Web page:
This volcano like hill has acquired the attention of the people since 1901, when a large wooden cross was erected on its peak. Three years later, when Gozo was consecrated to Christ the Saviour, a stone statue of Christ replaced the cross. This was in turn replaced by a gigantic concrete statue towering twelve meteres above the hill, which remains to this day.
As recorded in the Acts of the Apostles, Paul the Apostle was shipwrecked in Malta, but legend maintains that it was from Marsalforn that he embarked for Sicily and Rome. Today, this legend is symbolised by the town's emblem, which consists of a viper encircling a sword. This refers to an episode involving Saint Paul when he remained unharmed after being bit by a viper. The town church of `Saint Paul Shipwreck` is also dedicated to the memory of Saint Paul departure from Marsalforn. The church, originally raised in the fourteenth century, has been rebuilt and enlarged many times. The foundation stone of the present church was laid in 1730. The feast is celebrated on 10 February every year.
Marsalforn has a history which dates back to Roman times. Until the sixteenth century, the port was the most important in Gozo. Imported food supplies from Sicily were unloaded at Marsalforn, and it was from there that passengers boarded to travel to Licata in Sicily and other continental ports. The importance of Marsalforn had grown so much that by the late sixteenth and early seventeenth century the Knights of the Order of Saint John, the rulers of Malta at the time, considered abandoning the old Citadel in the centre of the island and building a new town overlooking the port. Hostility from the Gozitan people meant that the plans were never realised. They protested that they were too poor to pay the extra tax needed to finance the move and the disruption caused by the transfer of their homes from Rabat to Marsalforn would be too great. With the development of Mgarr harbour, Marsalforn lost its importance and for several centuries, it remained a quiet fishing town inhabited by a small community of fishermen and their families.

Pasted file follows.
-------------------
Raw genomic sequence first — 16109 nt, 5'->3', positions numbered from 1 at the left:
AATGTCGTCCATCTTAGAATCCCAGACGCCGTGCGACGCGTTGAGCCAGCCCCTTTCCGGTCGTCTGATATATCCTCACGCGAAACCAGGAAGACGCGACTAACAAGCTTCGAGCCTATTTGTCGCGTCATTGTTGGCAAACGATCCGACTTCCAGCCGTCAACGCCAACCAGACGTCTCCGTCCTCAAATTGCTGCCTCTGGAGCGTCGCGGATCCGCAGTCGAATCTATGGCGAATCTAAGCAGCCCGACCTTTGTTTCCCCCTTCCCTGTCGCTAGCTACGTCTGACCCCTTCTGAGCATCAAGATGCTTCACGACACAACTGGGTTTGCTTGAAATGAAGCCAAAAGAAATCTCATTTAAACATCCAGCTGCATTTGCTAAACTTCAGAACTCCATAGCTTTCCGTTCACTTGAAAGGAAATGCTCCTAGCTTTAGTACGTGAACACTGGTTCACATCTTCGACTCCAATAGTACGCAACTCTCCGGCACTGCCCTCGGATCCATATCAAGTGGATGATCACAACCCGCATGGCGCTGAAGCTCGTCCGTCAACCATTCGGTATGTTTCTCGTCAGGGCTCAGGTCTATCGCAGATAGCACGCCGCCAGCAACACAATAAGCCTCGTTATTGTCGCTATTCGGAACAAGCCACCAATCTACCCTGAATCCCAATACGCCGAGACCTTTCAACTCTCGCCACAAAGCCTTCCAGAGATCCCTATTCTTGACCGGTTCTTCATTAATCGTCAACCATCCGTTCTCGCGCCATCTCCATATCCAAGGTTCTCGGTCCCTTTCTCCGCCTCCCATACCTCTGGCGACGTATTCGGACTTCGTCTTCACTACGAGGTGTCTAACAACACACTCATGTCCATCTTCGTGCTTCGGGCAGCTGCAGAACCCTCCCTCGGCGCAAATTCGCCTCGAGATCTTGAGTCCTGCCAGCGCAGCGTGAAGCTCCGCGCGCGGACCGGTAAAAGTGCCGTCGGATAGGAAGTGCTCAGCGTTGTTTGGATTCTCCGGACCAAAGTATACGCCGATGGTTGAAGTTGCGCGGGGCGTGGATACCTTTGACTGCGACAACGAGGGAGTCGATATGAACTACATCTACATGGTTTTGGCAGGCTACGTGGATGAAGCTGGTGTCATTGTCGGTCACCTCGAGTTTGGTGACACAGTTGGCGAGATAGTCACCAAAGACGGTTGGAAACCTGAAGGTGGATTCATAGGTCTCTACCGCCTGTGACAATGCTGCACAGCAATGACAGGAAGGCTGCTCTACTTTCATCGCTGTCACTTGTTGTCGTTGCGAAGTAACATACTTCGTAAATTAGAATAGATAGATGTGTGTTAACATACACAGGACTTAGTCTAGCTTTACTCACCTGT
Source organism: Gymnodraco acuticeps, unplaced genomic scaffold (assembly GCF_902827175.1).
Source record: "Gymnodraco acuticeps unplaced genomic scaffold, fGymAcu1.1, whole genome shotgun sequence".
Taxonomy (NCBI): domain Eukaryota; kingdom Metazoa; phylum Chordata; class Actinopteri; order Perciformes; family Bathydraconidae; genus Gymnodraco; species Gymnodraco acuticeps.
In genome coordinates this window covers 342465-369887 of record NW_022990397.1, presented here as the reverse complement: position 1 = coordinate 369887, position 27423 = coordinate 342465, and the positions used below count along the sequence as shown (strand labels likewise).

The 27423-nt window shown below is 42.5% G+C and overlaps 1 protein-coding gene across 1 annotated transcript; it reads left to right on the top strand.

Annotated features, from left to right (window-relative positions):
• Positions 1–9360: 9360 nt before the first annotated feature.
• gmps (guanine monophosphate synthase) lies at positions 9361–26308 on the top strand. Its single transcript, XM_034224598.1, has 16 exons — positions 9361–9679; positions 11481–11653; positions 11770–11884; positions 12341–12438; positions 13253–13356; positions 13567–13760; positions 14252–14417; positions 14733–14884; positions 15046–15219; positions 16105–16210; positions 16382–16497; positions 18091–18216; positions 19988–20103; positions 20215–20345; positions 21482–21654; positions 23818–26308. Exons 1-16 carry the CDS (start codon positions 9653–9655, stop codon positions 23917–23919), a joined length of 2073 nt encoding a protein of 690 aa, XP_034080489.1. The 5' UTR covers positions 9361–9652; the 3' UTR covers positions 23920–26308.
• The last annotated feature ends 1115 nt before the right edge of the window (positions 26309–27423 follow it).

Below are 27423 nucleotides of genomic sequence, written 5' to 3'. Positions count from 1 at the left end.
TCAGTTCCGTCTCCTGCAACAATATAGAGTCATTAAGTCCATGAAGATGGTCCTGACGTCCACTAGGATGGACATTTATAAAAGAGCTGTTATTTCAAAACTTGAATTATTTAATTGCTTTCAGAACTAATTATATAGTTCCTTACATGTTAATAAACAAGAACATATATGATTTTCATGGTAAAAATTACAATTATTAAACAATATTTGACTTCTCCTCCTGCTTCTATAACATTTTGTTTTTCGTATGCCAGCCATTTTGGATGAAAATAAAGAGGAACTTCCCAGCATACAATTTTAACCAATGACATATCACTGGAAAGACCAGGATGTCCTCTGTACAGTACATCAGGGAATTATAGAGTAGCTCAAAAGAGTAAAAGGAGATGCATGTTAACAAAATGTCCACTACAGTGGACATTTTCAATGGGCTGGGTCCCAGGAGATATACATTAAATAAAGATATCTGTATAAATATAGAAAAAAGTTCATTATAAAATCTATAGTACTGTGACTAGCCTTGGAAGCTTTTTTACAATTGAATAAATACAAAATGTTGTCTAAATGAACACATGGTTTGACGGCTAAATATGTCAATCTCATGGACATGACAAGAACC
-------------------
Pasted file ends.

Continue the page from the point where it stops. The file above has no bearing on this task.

The growth in the twentieth century of tourism on the Maltese island has led to a redirection of the town's economic function away from fishing. Today, although fishing remains an important industry, increasingly tourism is becoming the dominant source of employment for the local people. In the last thirty years the town has seen considerable urban expansion and has gradually extended along the crescent-shaped rocky bay towards Qbajjar. This expansion has been spurred by the growth in tourism in Gozo which has meant that several hotels, guesthouses and apartments have been built in the town. Moreover, the desire by wealthy Maltese and Gozitans for second homes in the town, combined with the increasingly large[clarification needed] presence of foreign investors in the local housing market, has fuelled high demand[clarification needed] for property in the town. It has also meant that the old palazzini that Marsalforn was noted for have been sacrificed and in their stead apartment blocks have been built.